Recruiting great charity volunteers.
The first step to fundraising success
Recruiting volunteers is a vital first step for many non profit organisations before they can start fundraising.
But finding good volunteers is not always easy.
Here are some ideas to boost your recruitment drive:
This is really a no-brainer. As much as anything else people like doing things as a family, and like working with their friends.
Asking people to bring along just one more person each next time is a sure-fire way to boost your charity volunteer numbers.
Be aware of the image your fundraising may give you.
Are the events and fundraisers you are organising restricting your pool of volunteers. Not everyone will want to help at a charity football match whilst some might feel really awkward at a formal ball, however much they support your cause.
Finding new fundraising ideas can often open up a whole new world and bring in different people. Also, with a little bit of encouragement, certain sections of your existing volunteer team might be able to add a specific fundraiser to your annual programme aimed particularly at their own demographic.
For instance the seniors who begin to put on fundraising tea dances. The cheerleaders who offer keep fit lessons to raise funds.
Many towns and other communities have good charity networks ranging from helpful websites to umbrella organisations who can offer advice, links and listings.
Often job agencies will advertise charity volunteering opportunities for no charge. Likewise many local papers offer free listings for non profit organisations, use these to recruit new supporters.
Ok you are not perhaps going to be as zingy as some professional outfits but there are always local newspapers and radio stations looking for something interesting to report.Try to cultivate any contacts you have and make sure clear details are included in any piece about how people can contact you
Conventional maybe but they do get results.
Using "Wanted" as in western / cowboy style posters is always popular.
Roller banners are a simple plastic banner stored on a special roll in a metal box. The banner quickly unfurls and is hooked on to a special folding pole; meaning they are easy to store, carry and then set up in under a minute.
Roller banners are a great way to make your organisation look slick and professional and are an eyecatching way of advertising any fundraising group or good cause.
They are easily made and cost between £100 - £180 / $ 175 - $300
All you need to do is supply the artwork. Many groups have someone who might be able to help with an interesting design or it might be worth paying if you wanted something really special.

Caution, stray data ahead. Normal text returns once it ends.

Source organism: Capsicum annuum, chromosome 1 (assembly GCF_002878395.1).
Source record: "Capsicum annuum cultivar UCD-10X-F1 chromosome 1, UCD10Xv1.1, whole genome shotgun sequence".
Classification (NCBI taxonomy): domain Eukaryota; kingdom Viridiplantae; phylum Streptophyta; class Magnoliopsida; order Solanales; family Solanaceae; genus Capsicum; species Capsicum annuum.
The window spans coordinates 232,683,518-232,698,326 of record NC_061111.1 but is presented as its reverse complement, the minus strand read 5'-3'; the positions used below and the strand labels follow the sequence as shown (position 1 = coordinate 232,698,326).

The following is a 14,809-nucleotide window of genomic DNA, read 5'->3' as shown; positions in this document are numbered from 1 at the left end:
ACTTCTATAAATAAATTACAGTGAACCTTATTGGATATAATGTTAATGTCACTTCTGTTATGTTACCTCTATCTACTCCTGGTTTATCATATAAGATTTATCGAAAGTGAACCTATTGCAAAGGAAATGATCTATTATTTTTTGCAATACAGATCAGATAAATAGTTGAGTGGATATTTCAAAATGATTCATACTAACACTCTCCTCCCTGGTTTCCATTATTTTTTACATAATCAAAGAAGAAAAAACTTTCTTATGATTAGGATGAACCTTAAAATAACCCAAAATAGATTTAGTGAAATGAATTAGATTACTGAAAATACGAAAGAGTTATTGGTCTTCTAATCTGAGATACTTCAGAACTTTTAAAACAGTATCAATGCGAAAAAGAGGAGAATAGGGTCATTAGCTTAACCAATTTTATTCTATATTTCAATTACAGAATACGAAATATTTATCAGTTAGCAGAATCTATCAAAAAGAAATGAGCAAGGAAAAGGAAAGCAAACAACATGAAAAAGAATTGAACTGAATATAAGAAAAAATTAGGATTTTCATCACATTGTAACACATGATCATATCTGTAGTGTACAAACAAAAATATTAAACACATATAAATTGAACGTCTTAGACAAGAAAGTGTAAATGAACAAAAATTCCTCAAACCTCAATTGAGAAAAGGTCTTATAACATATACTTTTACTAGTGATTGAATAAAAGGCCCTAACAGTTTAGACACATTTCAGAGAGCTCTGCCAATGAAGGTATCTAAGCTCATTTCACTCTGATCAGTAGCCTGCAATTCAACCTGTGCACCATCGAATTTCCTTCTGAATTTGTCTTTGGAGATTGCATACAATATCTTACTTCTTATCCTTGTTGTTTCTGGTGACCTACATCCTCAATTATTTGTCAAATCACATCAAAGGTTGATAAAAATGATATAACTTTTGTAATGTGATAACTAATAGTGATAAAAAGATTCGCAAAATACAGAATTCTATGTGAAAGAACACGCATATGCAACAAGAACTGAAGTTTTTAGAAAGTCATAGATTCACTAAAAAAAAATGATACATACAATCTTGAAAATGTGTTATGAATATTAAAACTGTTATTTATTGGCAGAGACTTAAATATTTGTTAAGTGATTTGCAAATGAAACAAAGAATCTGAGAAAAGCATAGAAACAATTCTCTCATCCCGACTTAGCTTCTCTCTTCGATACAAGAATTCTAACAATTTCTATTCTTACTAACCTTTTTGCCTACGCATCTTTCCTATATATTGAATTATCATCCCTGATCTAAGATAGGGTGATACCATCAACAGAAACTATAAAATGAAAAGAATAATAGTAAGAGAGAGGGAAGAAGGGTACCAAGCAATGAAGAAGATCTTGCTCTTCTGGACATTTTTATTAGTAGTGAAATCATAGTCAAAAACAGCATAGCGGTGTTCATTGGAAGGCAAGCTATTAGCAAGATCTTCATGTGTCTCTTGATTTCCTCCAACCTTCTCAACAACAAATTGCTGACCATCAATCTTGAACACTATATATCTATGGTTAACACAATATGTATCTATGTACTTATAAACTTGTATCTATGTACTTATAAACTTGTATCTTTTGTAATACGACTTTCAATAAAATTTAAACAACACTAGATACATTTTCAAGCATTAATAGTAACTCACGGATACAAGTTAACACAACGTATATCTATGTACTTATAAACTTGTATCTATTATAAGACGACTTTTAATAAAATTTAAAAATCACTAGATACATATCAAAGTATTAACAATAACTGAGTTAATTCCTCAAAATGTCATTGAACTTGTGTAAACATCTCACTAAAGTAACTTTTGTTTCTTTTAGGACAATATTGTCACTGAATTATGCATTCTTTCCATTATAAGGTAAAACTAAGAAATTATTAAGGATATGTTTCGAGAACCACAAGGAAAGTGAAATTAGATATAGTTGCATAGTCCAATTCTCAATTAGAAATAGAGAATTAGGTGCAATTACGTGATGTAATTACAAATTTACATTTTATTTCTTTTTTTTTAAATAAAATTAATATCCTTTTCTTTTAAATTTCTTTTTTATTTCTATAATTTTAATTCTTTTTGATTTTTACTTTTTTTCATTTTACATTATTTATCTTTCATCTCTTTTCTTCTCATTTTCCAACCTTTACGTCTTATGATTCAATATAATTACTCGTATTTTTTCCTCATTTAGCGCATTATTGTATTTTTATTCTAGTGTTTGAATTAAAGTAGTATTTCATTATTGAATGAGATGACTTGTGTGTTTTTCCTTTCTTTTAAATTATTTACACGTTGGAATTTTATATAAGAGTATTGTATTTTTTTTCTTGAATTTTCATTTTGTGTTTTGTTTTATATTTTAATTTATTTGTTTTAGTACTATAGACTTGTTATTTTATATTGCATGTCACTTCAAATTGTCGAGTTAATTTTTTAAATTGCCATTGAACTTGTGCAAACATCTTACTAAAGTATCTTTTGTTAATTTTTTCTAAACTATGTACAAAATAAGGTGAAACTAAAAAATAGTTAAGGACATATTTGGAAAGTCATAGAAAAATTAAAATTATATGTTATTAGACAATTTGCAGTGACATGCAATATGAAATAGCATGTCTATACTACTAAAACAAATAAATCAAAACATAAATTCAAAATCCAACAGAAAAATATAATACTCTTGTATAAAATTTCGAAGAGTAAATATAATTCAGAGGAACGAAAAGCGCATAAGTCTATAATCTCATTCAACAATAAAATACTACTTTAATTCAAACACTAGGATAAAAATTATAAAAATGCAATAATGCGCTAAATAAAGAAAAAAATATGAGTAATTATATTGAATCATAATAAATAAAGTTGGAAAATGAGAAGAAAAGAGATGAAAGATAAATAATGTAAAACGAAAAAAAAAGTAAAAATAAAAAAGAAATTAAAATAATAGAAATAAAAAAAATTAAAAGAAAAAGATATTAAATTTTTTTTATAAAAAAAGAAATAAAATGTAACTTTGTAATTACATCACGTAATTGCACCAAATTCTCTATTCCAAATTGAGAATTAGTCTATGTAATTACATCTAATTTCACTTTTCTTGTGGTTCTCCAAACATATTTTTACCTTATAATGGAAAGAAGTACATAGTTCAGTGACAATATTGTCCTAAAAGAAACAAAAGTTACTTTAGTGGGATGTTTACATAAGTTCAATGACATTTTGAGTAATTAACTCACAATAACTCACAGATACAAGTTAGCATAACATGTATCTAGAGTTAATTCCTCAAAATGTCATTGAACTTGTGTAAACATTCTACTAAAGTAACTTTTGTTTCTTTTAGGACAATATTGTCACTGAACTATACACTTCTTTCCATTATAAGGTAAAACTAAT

Some firms (both manufacturers of roller banners and graphic designers) may offer special rates for charities particularly if you include their own logo or details somewhere on the banner.
Your banner should be visually appealing and really tell the story of your group in as few words as possible.
This picture shows a great example from Ringwood School PTA in England. - Their banner looks really professional.
The slanting text implies action and the simple bullets are perfect in summing up what they do.
Then there is a simple ask for support in the middle followed by the school badge to show a familiar feature to prospective supporters and reinforce the link to the school.
The whole look of this banner is great and advertises their PTA group perfectly.
Roller banners are not just suitable for Parent Teacher Groups. All sorts of charities and good causes can make their organisation look that little bit more special by use of a well designed banner.
Try to get your volunteers wearing matching T. Shirts or caps or tabbards.
Even better if they have your organisation's name on them. Better still if they have the word volunteer on the back.
Volunteers like wearing T shirts too. It keeps their own clothes clean and builds team spirit. It also looks professional and well organised. Just the sort of outfit a prospective charity volunteer may wish to join!
There is nothing worse than looking flustered and unprofessional. Or even worse losing someone's contact details.
Keep a clipboard with volunteer forms etc handy at all times. Its a good idea to have one person in charge of this - make sure everyone knows who it is. Get the address and contact details of anyone who expresses an interest.
The best recruitment tools you have at your disposal are your existing volunteers. People who are clearly enjoying themselves will attract others.
Volunteering for charities or other good causes should always be something that you want to do. Not something that you feel you ought to.
So make sure your fundraising events are well organised and fun.